6. Integrated water resources management depends on collaboration and partnerships at all levels, from individual citizens to international organizations, based on a political commitment to, and wider societal awareness of, the need for water security and the sustainable management of water resources. To achieve integrated water resources management, there is a need for coherent national and, where appropriate, regional and international policies to overcome fragmentation, and for transparent and accountable institutions at all levels.
7. We will further advance the process of collaboration in order to turn agreed principles into action, based on partnerships and synergies among the government, citizens and other stakeholders. To this end:
A. We will establish targets and strategies, as appropriate, to meet the challenges of achieving water security. As part of this effort, we support the development of indicators of progress at the national and sub-national level. In carrying this forward, we will take account of the valuable work done for the Second World Water Forum.
B. We will continue to support the UN system to re-assess periodically the state of freshwater resources and related ecosystems, to assist countries, where appropriate, to develop systems to measure progress towards the realization of targets and to report in the biennial World Water Development Report as part of the overall monitoring of Agenda 21.
C. We will work together with other stakeholders to develop a stronger water culture through greater awareness and commitment. We will identify best practices, based on enhanced research and knowledge generation capacities, knowledge dissemination through education and other channels and knowledge sharing between individuals, institutions and societies at all appropriate levels. This will include co-ordination at regional and other levels, as appropriate, to promote arrangements for coping with water-related disasters and for sharing experiences in water sector reform. It will also include international co-operation in technology transfers to, and capacity building in, developing countries.
D. We will work together with stakeholders to increase the effectiveness of pollution control strategies based on polluter pays principles and to consider appropriate rules and procedures in the fields of liability and compensation for damage resulting from activities dangerous to water resources.
E. Against the background of the preparatory work for and discussions in The Hague, we will work within multilateral institutions, particularly the UN system, International Financial Institutions and bodies established by Inter-Governmental Treaties, to strengthen water-related policies and programs that enhance water security, and to assist countries, as appropriate, to address the major challenges identified in this Declaration.
F. We call upon the Secretary General of the United Nations to further strengthen the co-ordination and coherence of activities on water issues within the UN system. We will adopt consistent positions in the respective governing bodies to enhance coherence in these activities.
G. We call upon the Council of the Global Environmental Facility (GEF) to expand activities that are within the mandate of the GEF in relation to freshwater resources by catalyzing investments in national water management issues that have a beneficial impact on international waters.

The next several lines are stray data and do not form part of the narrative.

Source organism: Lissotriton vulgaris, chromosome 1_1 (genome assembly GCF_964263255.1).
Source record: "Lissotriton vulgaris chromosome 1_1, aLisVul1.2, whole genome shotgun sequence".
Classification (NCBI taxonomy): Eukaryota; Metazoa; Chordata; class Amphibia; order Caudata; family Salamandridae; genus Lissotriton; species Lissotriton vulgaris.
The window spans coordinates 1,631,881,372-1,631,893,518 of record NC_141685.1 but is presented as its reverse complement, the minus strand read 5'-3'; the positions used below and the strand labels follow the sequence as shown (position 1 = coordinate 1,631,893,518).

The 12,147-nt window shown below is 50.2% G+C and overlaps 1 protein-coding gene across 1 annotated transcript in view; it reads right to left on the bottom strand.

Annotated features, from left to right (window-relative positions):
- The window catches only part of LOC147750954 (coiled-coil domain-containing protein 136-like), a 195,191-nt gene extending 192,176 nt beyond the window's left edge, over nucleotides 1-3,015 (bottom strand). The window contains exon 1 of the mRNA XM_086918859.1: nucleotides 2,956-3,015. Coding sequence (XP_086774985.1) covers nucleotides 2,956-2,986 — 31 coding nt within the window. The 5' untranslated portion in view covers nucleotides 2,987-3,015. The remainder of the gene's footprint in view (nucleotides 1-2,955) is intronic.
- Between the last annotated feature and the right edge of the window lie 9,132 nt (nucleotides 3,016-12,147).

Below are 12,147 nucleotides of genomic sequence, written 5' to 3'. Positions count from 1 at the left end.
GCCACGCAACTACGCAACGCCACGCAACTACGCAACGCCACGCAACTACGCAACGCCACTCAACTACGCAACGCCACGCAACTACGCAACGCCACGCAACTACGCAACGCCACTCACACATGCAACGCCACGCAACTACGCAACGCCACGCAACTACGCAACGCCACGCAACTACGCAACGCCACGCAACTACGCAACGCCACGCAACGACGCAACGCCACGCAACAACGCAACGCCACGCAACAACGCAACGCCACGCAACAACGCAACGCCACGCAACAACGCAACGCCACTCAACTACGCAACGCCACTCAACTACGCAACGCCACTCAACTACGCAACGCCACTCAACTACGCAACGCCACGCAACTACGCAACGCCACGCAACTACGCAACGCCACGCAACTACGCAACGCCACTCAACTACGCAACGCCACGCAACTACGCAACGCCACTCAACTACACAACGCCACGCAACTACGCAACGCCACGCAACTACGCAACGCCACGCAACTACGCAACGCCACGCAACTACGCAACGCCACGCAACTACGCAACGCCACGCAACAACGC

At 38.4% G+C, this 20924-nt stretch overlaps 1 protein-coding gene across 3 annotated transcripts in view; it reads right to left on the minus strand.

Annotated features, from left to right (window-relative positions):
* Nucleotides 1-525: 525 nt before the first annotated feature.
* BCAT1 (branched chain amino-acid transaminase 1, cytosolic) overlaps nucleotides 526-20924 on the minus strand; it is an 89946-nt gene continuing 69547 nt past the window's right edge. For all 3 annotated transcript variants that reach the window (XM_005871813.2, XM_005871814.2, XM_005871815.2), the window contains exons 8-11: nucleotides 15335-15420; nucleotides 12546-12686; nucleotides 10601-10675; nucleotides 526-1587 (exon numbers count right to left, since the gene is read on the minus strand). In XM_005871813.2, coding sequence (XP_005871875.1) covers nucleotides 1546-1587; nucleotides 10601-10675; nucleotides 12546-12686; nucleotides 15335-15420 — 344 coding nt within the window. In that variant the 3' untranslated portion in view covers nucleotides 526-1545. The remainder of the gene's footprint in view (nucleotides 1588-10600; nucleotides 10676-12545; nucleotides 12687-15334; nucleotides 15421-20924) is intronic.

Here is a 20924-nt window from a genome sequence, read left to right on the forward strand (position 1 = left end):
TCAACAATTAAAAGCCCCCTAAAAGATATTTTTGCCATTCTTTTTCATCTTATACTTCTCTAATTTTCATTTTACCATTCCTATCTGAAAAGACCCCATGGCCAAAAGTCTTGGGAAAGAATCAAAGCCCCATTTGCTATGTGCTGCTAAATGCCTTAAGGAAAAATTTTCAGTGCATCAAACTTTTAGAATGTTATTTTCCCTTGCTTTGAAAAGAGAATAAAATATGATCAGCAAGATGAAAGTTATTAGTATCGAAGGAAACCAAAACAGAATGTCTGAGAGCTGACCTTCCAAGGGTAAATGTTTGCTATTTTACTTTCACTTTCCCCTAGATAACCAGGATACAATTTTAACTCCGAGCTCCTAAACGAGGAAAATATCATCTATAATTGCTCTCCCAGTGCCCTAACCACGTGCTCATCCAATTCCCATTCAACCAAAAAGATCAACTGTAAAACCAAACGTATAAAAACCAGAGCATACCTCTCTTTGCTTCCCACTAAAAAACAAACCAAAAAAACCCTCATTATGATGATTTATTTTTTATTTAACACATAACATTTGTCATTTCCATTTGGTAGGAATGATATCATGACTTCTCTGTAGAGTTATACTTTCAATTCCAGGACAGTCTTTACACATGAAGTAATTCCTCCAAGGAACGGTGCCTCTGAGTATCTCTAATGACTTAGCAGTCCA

H. We welcome the contribution of the World Water Council in relation to the Vision and of the Global Water Partnership with respect to the development of the Framework for Action. We welcome follow-up actions by all relevant actors in an open, participatory and transparent manner that draws upon all major groups in society.
I. We note the statements (attached to this declaration) made by the representatives of the major groups and welcome them as a clear reflection of their readiness to work with us towards a secure water future for all.
8. Recognizing that the actions referred to in paragraph 7, including progress on targets and strategies, are important and ambitious, we will review our progress periodically at appropriate fora, including the meeting in Bonn in 2002 and the 10-year review of the implementation of Agenda 21.
9. The Ministerial Conference acknowledges with appreciation that a range of issues were discussed during the Second World Water Forum, and that the Chair of the Forum presented these issues to the Ministerial Conference. The importance of these issues is unquestionable; we will raise them for further consideration in relevant fora in the future and will consider their implications for our individual national situations.
10. The challenges are formidable, but so are the opportunities. There are many experiences around the world that can be built on. What is needed is for us all to work together, to develop collaboration and partnerships, to build a secure and sustainable water future. We will, individually and acting together, strive to achieve this and stimulate and facilitate the contributions of society as a whole. To this end, we note with appreciation that pledges were made at The Hague (attached to our declaration). This Declaration reflects the determination of our governments and represents a critical step in the process of providing water security for all.
11. We, the Ministers and Heads of Delegation, thank the government and people of The Netherlands for their vision and for their hospitality in hosting this conference and forum.
Agreed to on Wednesday 22 March, 2000,
In The Hague, The Netherlands
World Bank Delegation Raises the Issue of Yemen
The World Bank deserves to be thanked for its effective role in presenting Yemen’s conditions in a speech by James D. Wolfensohn, President of the World Bank in which he said, “In Yemen, once regarded as the garden of the Arabian peninsula, the introduction of diesel pumps over the last 30 years risks literally pumping the country dry. In the basin around Sana’a, for example, four times more water is pumped out than is recharged by streams and run-offs. Water levels are sinking several meters every year and, as in many cities of the developing world, poor people pay 5 times more for a bucket of water than it costs people in the Hague or Washington, D.C.”